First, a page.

Poster Open Access
Equilibrium and transient climate sensitivity (ECS and TCS) are some of the most fundamental properties characterising the future climate. Progress in estimating climate sensitivity over the last three decades has been hampered by a large climate model spread of ECS and TCS estimates, and more recently by a large increase in ECS predicted by several models in the latest generation of the Climate Model Intercomparison Project 6 (CMIP6). Clouds have been identified as the major source of this uncertainty and the recent increase in estimated ECS. A "too few, too bright" model cloud problem has been found in several regions of the globe, including tropical latitudes and the Southern Ocean. Southern Ocean has also been a major focus of changes in model microphysics in an effort to simulate more realistic supercooled liquid clouds. Here, we focus on the too few, too bright problem in the Southern Ocean in CMIP6 models and its possible relation to climate sensitivity. We explore the possibility of applying new emergent constraints on climate sensitivity based on metrics of the too few, too bright problem. We use satellite and and ship-based observational datasets such as lidar and radiometer observations for constraining climate sensitivity and evaluation of clouds in this region across generations of CMIP models.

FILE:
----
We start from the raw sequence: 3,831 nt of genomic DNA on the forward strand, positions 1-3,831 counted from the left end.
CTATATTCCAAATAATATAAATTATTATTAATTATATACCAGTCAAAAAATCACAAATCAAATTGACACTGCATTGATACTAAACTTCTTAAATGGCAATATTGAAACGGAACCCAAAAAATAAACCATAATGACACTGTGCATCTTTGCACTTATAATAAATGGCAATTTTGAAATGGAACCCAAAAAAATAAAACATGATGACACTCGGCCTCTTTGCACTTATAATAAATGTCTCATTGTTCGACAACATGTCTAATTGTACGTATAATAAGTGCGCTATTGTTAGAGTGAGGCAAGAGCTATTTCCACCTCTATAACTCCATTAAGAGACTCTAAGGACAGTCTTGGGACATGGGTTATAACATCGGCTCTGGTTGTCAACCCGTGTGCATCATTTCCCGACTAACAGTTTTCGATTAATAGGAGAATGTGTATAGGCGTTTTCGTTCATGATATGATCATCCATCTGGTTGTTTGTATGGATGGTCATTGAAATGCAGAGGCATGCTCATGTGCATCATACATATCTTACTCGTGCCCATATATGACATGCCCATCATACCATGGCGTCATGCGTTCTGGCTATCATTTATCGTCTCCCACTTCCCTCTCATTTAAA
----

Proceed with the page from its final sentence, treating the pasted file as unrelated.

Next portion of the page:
Climate sensitivity and the Southern Ocean: the effect of the "too few, too bright" model cloud problem.pdf